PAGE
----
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More Questions - Boomeran Lilac & Weed Control

Where to obtain a ‘Boomerang’ lilac; ditto for a Wollemi Pine, and how to get products that work for weed control in Ontario and Québec gardens!
by Art Drysdale
by Art Drysdale

email: art@artdrysdale.com

Art Drysdale, a life-long resident of Toronto and a horticulturist well known all across Canada, is now a resident of Parksville, British Columbia on Vancouver Island, just north of Nanaimo. He has reno-vated an old home and has a new garden there. His radio gardening vignettes are heard in south-western Ontario over radio station Easy 101 FM out of Tillsonburg at 2 PM weekdays.

Art also has his own website at http://www.artdrysdale.com


May 16, 2010

Above, The Boomerang Lilac seems to have become a very popular plant, and quite quickly too. Below, my favourite shot of a Wollemi Pine. Author photo.

Three more questions this week, both on topics I have written about previously.

The first came from Joyce Brant in an area where she likely listens to my daily gardening vignettes on EASY101 FM. Here’s her question: “Just read about this great lilac called the Boomerang Lilac. Where would you suggest to find it? I have been in to many places here in the Kitchener Waterloo area and have not found it. We are in Kitchener in southern Ontario. Any help will be greatly appreciated.”

This so-called “ever-blooming’ lilac was introduced to Canada in 2008 by Toronto’s GardenImport company (it was a result of breeding done by Spring Meadow Nursery in Grand Haven Michigan) and in that year GardenImport had it exclusively in Canada. Since that time its distribution has become much wider. For example, Sheridan Nurseries, a major partner of Spring Meadow, grew it in Canada and sold it wholesale, as well as at retail in their own garden centres. I would suggest you try the Sheridan store in Kitchener immediately as they may still have some. If they do not, try a large Loblaws (or Zehrs) store as each of their stores was sent around four dozen plants.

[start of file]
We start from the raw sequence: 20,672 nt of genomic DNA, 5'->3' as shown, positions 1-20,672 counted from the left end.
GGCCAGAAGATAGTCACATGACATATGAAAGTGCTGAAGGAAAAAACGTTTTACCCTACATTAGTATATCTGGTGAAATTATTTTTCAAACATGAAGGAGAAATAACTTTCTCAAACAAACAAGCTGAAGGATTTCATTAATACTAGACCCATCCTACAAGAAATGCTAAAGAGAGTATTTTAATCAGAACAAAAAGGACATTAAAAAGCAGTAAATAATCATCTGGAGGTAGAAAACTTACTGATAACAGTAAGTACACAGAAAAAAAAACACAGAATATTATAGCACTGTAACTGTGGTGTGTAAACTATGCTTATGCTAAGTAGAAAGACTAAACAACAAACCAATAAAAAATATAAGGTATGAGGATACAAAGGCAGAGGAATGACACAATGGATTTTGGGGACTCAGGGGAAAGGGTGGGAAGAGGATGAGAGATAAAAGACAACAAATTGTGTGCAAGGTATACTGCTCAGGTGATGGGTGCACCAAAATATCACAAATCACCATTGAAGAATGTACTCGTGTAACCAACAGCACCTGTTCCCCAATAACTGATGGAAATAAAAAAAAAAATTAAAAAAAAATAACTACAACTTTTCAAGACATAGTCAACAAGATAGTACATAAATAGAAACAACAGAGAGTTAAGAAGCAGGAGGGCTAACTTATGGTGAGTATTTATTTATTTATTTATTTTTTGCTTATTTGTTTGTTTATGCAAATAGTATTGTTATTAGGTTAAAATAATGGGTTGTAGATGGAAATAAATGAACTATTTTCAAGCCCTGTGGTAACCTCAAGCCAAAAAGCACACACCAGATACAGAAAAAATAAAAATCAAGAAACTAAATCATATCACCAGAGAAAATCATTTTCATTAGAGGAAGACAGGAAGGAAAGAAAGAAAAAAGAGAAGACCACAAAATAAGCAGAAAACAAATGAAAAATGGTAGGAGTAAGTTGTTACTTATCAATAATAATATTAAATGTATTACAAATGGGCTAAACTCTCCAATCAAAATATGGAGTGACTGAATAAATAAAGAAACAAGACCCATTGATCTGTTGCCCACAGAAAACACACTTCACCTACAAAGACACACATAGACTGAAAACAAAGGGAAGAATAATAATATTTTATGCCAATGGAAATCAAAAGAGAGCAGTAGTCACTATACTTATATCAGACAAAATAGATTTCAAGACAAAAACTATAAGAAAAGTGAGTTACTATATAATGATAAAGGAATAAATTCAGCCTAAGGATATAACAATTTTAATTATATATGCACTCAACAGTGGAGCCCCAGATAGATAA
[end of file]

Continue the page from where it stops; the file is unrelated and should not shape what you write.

I understand from the GardenImport Website, they are already sold out, so if neither of these suggestions works out, it might be worth your while to call all of the other Sheridan Nurseries stores (in the Toronto area), and perhaps the major Loblaws stores as well. You can find out the information on the respective Websites.

Good Luck in your search!

The second question came from Zofia Stefanowicz in Etobicoke, Ontario who said: “Hi I am still searching for the Wollemi pine and as of today no luck. I have been searching for two years now.”

In checking I see that Zofia last enquired about a Wollemi pine last year, and that in my April 26/09 article here on ICanGarden.com I told her I too had not had much success in locating one. And, subsequent to that article, no one bothered getting back to me about availability in Ontario.

I find it difficult to believe that there are no Wollemi pines for sale in Ontario. Here in B.C. they are widely available, but then that may be because they are hardy here outdoors. However, they may be hardy growing in southern Ontario, if in a protected location (and/or wrapped for at least the first winter). How are we going to know if someone doesn’t try one or two? So, what to do?